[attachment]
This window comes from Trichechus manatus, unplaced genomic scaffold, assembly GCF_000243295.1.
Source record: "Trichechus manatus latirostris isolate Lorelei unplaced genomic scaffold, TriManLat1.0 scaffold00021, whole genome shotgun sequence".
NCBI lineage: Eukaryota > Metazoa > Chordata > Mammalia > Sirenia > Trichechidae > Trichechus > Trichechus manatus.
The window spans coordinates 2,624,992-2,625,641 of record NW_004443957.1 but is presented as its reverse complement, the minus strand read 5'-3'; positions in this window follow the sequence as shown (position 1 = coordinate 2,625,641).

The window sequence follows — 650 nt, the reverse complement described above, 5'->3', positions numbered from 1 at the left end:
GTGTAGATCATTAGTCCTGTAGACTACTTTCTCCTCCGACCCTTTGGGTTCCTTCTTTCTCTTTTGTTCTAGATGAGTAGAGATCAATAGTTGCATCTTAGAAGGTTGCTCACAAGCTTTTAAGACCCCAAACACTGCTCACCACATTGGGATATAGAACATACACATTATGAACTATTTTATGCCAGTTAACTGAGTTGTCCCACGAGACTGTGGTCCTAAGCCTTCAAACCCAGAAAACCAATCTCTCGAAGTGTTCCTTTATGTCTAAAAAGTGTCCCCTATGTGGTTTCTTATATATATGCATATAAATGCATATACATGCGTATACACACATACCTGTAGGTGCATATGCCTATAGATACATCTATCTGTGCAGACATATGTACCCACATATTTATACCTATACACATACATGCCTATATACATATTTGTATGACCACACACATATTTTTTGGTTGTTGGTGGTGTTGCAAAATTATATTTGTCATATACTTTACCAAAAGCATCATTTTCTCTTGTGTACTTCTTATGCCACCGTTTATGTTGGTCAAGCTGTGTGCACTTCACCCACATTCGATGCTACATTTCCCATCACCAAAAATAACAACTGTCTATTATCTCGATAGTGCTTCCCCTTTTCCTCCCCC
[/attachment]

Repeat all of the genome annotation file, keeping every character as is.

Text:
This window comes from Trichechus manatus, unplaced genomic scaffold, assembly GCF_000243295.1.
Source record: "Trichechus manatus latirostris isolate Lorelei unplaced genomic scaffold, TriManLat1.0 scaffold00021, whole genome shotgun sequence".
NCBI lineage: Eukaryota > Metazoa > Chordata > Mammalia > Sirenia > Trichechidae > Trichechus > Trichechus manatus.
The window spans coordinates 2,624,992-2,625,641 of record NW_004443957.1 but is presented as its reverse complement, the minus strand read 5'-3'; positions in this window follow the sequence as shown (position 1 = coordinate 2,625,641).

The window sequence follows — 650 nt, the reverse complement described above, 5'->3', positions numbered from 1 at the left end:
GTGTAGATCATTAGTCCTGTAGACTACTTTCTCCTCCGACCCTTTGGGTTCCTTCTTTCTCTTTTGTTCTAGATGAGTAGAGATCAATAGTTGCATCTTAGAAGGTTGCTCACAAGCTTTTAAGACCCCAAACACTGCTCACCACATTGGGATATAGAACATACACATTATGAACTATTTTATGCCAGTTAACTGAGTTGTCCCACGAGACTGTGGTCCTAAGCCTTCAAACCCAGAAAACCAATCTCTCGAAGTGTTCCTTTATGTCTAAAAAGTGTCCCCTATGTGGTTTCTTATATATATGCATATAAATGCATATACATGCGTATACACACATACCTGTAGGTGCATATGCCTATAGATACATCTATCTGTGCAGACATATGTACCCACATATTTATACCTATACACATACATGCCTATATACATATTTGTATGACCACACACATATTTTTTGGTTGTTGGTGGTGTTGCAAAATTATATTTGTCATATACTTTACCAAAAGCATCATTTTCTCTTGTGTACTTCTTATGCCACCGTTTATGTTGGTCAAGCTGTGTGCACTTCACCCACATTCGATGCTACATTTCCCATCACCAAAAATAACAACTGTCTATTATCTCGATAGTGCTTCCCCTTTTCCTCCCCC